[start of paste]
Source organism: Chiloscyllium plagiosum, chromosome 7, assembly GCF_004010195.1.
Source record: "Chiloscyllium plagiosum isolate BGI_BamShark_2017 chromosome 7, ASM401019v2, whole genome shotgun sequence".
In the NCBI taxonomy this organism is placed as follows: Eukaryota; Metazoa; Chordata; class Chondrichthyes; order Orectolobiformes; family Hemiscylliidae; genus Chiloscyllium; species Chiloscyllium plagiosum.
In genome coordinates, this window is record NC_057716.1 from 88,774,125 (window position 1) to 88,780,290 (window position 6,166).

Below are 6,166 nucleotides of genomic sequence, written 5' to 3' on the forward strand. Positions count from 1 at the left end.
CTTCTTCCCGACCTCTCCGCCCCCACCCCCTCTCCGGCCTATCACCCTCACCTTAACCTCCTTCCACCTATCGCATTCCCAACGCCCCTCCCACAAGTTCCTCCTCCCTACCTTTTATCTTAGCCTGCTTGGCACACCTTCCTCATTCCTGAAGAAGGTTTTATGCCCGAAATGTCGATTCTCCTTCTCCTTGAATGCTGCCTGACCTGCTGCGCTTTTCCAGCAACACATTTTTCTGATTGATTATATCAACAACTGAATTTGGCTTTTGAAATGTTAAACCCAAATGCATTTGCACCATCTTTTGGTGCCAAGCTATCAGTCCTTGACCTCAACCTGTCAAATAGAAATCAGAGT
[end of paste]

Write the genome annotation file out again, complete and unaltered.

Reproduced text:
Source organism: Chiloscyllium plagiosum, chromosome 7, assembly GCF_004010195.1.
Source record: "Chiloscyllium plagiosum isolate BGI_BamShark_2017 chromosome 7, ASM401019v2, whole genome shotgun sequence".
In the NCBI taxonomy this organism is placed as follows: Eukaryota; Metazoa; Chordata; class Chondrichthyes; order Orectolobiformes; family Hemiscylliidae; genus Chiloscyllium; species Chiloscyllium plagiosum.
In genome coordinates, this window is record NC_057716.1 from 88,774,125 (window position 1) to 88,780,290 (window position 6,166).

Below are 6,166 nucleotides of genomic sequence, written 5' to 3' on the forward strand. Positions count from 1 at the left end.
CTTCTTCCCGACCTCTCCGCCCCCACCCCCTCTCCGGCCTATCACCCTCACCTTAACCTCCTTCCACCTATCGCATTCCCAACGCCCCTCCCACAAGTTCCTCCTCCCTACCTTTTATCTTAGCCTGCTTGGCACACCTTCCTCATTCCTGAAGAAGGTTTTATGCCCGAAATGTCGATTCTCCTTCTCCTTGAATGCTGCCTGACCTGCTGCGCTTTTCCAGCAACACATTTTTCTGATTGATTATATCAACAACTGAATTTGGCTTTTGAAATGTTAAACCCAAATGCATTTGCACCATCTTTTGGTGCCAAGCTATCAGTCCTTGACCTCAACCTGTCAAATAGAAATCAGAGT